Home News-Free Recycling program instituted at a correctional facility in north Louisiana

Recycling program instituted at a correctional facility in north Louisiana

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Checking out the recycling results to date at the Bossier Parish correctional complex are members of the team that has worked together to get the program off the ground. From left are Blake Bunnett, General Manager of Renewaste Solutions; Lynn Bryant, Executive Director of Keep Bossier Beautiful; Jim Firth, Purchasing Agent/Director of Operations for the Bossier Parish Police Jury; Bossier Parish Sheriff’s Office Capt. Craig Stokes, Chief of Command at the prisons; John Ed Jorden, Bossier Parish Police Jury member, District 4 which includes the prisons; Ted Alford, Maintenance Superintendent of Corrections who oversees the recycling program. (Courtesy Photo)

A groundbreaking recycling program sponsored by the Bossier Parish Police Jury and the Bossier Parish Sheriff’s Office has the potential to be beneficial not only to the environment but also to the bottom line of both agencies.

A baler machine, purchased by the parish police jury, is currently crunching waste cardboard into bales at the Bossier Parish maximum security prison on Old Plain Dealing Rd. Labor to transport materials from nearby facilities and operate the unit is provided by inmates at the facility, supervised by Sheriff Julian Whittington’s department.

It’s the first recycling program instituted at a correctional facility in north Louisiana. Cardboard and paper waste is diverted from landfills to recycling centers, and the proceeds are going to a local award-winning non-profit agency.

“We’re starting with cardboard and paper and will work to incorporate other recyclable items as resources allow,” said Lynn Bryan, Executive Director of Keep Bossier Beautiful. It’s Bryan’s organization that will receive proceeds from the recycled material to help fund its programs and activities.

“I cannot express how much we appreciate the police jury and the Sheriff’s office working to make this project possible, it’s a win-win for everyone. Bryan said. “This is a wonderful program and it’s just the beginning of what we can do together. It complements our Recycling School program where local schools are recycling cardboard and received a cardboard dumpster for a trial period, courtesy of Blake Bunnett, General Manager of Renewaste Solutions.”

Ted Alford is maintenance superintendent of corrections at the facilities, and oversees the recycling effort. He sees the program as a money saver in addition to being environmentally friendly.

“We’re taking this waste away from already overloaded landfills and turning into to reusable materials,” he said. “That’s great for the environment, but we’re also saving money because there’s less trash to be hauled away. We will probably be able to justify fewer trash bins and fewer trash pick-ups.”

According to Alford, the recycling effort has been underway for about six weeks. Four bales, each weighing an average of about 1,000 pounds, have been generated so far. He estimates the program can produce a bale of cardboard every 10 days, and 10 bales would be optimum for transportation to a recycling center.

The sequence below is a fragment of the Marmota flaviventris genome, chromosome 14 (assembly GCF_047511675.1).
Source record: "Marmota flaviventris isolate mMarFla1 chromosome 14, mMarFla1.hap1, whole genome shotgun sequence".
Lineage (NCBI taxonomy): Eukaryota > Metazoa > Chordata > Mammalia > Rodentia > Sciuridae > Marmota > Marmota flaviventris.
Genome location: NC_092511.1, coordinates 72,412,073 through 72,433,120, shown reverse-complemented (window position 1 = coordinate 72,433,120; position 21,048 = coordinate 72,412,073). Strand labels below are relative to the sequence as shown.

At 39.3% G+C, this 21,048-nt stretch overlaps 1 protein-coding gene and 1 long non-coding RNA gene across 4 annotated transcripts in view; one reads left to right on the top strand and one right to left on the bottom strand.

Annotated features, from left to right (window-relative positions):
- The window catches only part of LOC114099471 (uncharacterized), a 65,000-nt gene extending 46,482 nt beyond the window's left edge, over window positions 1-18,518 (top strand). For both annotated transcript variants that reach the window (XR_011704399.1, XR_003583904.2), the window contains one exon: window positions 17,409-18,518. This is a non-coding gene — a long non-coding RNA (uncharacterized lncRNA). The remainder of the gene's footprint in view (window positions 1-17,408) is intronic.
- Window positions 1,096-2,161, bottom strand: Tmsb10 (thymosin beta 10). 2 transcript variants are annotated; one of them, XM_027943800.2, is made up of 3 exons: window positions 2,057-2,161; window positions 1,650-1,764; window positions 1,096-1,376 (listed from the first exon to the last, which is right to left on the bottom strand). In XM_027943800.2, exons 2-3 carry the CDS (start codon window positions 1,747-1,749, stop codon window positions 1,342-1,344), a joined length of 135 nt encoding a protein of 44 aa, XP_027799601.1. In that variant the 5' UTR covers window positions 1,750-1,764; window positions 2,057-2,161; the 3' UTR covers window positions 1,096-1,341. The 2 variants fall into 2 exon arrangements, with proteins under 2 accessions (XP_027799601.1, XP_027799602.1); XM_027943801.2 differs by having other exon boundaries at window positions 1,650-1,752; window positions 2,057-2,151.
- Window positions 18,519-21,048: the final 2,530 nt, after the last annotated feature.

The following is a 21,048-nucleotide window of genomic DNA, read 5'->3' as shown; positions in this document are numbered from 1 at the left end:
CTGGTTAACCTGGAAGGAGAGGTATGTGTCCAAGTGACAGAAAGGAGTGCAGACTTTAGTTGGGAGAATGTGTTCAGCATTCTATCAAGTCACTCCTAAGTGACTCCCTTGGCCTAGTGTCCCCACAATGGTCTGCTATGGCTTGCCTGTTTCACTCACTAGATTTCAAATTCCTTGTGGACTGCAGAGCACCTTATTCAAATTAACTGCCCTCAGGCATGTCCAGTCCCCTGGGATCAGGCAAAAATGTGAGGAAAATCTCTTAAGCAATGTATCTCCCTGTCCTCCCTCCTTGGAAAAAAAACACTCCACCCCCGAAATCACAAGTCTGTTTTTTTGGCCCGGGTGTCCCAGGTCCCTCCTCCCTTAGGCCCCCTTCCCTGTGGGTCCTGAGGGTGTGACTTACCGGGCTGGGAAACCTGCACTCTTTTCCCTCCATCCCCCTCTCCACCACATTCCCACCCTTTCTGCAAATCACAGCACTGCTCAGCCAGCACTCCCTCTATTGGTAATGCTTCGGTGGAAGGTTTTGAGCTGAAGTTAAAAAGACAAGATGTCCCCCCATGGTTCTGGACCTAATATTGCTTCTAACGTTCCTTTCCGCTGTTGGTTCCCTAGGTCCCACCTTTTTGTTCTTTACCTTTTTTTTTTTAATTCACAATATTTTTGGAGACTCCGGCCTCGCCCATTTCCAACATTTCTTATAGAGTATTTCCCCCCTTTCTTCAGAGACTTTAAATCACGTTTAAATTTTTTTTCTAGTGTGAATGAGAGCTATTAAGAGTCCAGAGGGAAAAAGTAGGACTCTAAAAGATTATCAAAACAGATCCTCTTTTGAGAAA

Bossier Parish Purchasing Agent and Director of Operations Jim Firth bought the machine from Renewaste after studying the potential economic and environmental impact of recycling efforts.

“Recycling is important to the environment, and we believe it’s also going to help us save money,” Firth said. “We think our savings in waste hauling alone could be around ten to fifteen thousand dollars a year, and that could be conservative.”

Firth said he is planning to include construction of a covered structure to house the cardboard baler in the police jury’s budget. And, he added, the baler could soon have company.

“Our next step is to purchase a recycling machine to take care of the large volume of cans that pass through the prisons,” he said. “Many of the items purchased here are in large cans and it makes sense to recycle rather than haul these items to landfills.”

Bryan said the benefits of the first recycling program in northwest Louisiana to be located at an incarceration facility, a program she calls “Bossier Parish Prisons Recycle,” justify the effort.

“Together, we will lower waste cost and lower the quantity of material transported to our landfills,” she said. “Meanwhile, we’re saving taxpayers money and enhancing our environment. She is glad to partner with entities that get things done.”

Keep Bossier Beautiful (KBB) and is a winner of the 2020-2021 Circle of Excellence Award from Keep America Beautiful.

KBB and is a recipient of a Cleanup Supply Grant from Keep Louisiana Beautiful, Inc., the state’s anti-litter and community improvement organization focused on education, enforcement, awareness, and cleanups.  

Additional investments in their work include a $9K gift from The Alta and John Franks Foundation. To learn more about Keep Bossier Beautiful, to become a partner or a volunteer, visit KeepBossierBeautiful.com or find us on Facebook. 

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